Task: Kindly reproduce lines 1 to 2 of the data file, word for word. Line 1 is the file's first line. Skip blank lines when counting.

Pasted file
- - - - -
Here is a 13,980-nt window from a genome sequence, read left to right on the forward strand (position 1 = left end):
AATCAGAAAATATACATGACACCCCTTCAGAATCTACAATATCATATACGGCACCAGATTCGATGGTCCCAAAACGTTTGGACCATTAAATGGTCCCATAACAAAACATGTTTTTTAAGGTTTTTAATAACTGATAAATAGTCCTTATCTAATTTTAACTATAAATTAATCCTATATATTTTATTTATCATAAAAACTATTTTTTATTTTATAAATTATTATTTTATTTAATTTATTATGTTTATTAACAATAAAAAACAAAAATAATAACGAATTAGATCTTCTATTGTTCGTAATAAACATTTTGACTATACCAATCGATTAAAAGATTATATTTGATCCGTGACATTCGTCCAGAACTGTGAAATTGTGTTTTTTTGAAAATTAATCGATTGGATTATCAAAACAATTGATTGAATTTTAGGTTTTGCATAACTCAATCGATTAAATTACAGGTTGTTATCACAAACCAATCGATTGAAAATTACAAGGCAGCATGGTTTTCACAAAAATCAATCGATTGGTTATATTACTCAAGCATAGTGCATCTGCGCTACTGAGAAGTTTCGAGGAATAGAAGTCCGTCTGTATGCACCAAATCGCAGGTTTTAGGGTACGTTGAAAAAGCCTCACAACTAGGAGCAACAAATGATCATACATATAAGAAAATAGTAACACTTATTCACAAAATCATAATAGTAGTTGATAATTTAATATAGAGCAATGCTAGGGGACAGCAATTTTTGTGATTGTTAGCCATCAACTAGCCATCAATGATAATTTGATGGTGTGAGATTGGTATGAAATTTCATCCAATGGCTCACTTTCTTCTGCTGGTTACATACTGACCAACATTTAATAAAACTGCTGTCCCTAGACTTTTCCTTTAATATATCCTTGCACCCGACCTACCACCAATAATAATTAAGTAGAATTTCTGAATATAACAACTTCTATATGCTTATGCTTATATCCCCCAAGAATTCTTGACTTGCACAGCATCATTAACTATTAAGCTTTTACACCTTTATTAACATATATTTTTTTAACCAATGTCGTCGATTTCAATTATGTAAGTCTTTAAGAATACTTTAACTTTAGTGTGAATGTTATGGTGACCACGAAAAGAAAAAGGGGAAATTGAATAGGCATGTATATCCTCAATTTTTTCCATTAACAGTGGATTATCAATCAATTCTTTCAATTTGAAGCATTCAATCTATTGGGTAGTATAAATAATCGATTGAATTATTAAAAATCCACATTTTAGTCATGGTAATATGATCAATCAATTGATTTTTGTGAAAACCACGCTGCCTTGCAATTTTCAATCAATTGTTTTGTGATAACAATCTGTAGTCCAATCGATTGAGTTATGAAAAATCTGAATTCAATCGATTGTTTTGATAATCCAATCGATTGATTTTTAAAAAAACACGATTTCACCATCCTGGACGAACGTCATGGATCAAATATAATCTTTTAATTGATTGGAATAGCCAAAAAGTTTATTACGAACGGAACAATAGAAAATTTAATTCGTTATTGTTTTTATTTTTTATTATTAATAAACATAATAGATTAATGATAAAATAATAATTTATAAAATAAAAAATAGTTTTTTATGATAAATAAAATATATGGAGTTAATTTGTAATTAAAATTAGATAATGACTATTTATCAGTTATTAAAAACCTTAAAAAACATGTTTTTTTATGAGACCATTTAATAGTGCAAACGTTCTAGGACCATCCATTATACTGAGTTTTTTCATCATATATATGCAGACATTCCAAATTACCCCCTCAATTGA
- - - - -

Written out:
Here is a 13,980-nt window from a genome sequence, read left to right on the forward strand (position 1 = left end):
AATCAGAAAATATACATGACACCCCTTCAGAATCTACAATATCATATACGGCACCAGATTCGATGGTCCCAAAACGTTTGGACCATTAAATGGTCCCATAACAAAACATGTTTTTTAAGGTTTTTAATAACTGATAAATAGTCCTTATCTAATTTTAACTATAAATTAATCCTATATATTTTATTTATCATAAAAACTATTTTTTATTTTATAAATTATTATTTTATTTAATTTATTATGTTTATTAACAATAAAAAACAAAAATAATAACGAATTAGATCTTCTATTGTTCGTAATAAACATTTTGACTATACCAATCGATTAAAAGATTATATTTGATCCGTGACATTCGTCCAGAACTGTGAAATTGTGTTTTTTTGAAAATTAATCGATTGGATTATCAAAACAATTGATTGAATTTTAGGTTTTGCATAACTCAATCGATTAAATTACAGGTTGTTATCACAAACCAATCGATTGAAAATTACAAGGCAGCATGGTTTTCACAAAAATCAATCGATTGGTTATATTACTCAAGCATAGTGCATCTGCGCTACTGAGAAGTTTCGAGGAATAGAAGTCCGTCTGTATGCACCAAATCGCAGGTTTTAGGGTACGTTGAAAAAGCCTCACAACTAGGAGCAACAAATGATCATACATATAAGAAAATAGTAACACTTATTCACAAAATCATAATAGTAGTTGATAATTTAATATAGAGCAATGCTAGGGGACAGCAATTTTTGTGATTGTTAGCCATCAACTAGCCATCAATGATAATTTGATGGTGTGAGATTGGTATGAAATTTCATCCAATGGCTCACTTTCTTCTGCTGGTTACATACTGACCAACATTTAATAAAACTGCTGTCCCTAGACTTTTCCTTTAATATATCCTTGCACCCGACCTACCACCAATAATAATTAAGTAGAATTTCTGAATATAACAACTTCTATATGCTTATGCTTATATCCCCCAAGAATTCTTGACTTGCACAGCATCATTAACTATTAAGCTTTTACACCTTTATTAACATATATTTTTTTAACCAATGTCGTCGATTTCAATTATGTAAGTCTTTAAGAATACTTTAACTTTAGTGTGAATGTTATGGTGACCACGAAAAGAAAAAGGGGAAATTGAATAGGCATGTATATCCTCAATTTTTTCCATTAACAGTGGATTATCAATCAATTCTTTCAATTTGAAGCATTCAATCTATTGGGTAGTATAAATAATCGATTGAATTATTAAAAATCCACATTTTAGTCATGGTAATATGATCAATCAATTGATTTTTGTGAAAACCACGCTGCCTTGCAATTTTCAATCAATTGTTTTGTGATAACAATCTGTAGTCCAATCGATTGAGTTATGAAAAATCTGAATTCAATCGATTGTTTTGATAATCCAATCGATTGATTTTTAAAAAAACACGATTTCACCATCCTGGACGAACGTCATGGATCAAATATAATCTTTTAATTGATTGGAATAGCCAAAAAGTTTATTACGAACGGAACAATAGAAAATTTAATTCGTTATTGTTTTTATTTTTTATTATTAATAAACATAATAGATTAATGATAAAATAATAATTTATAAAATAAAAAATAGTTTTTTATGATAAATAAAATATATGGAGTTAATTTGTAATTAAAATTAGATAATGACTATTTATCAGTTATTAAAAACCTTAAAAAACATGTTTTTTTATGAGACCATTTAATAGTGCAAACGTTCTAGGACCATCCATTATACTGAGTTTTTTCATCATATATATGCAGACATTCCAAATTACCCCCTCAATTGA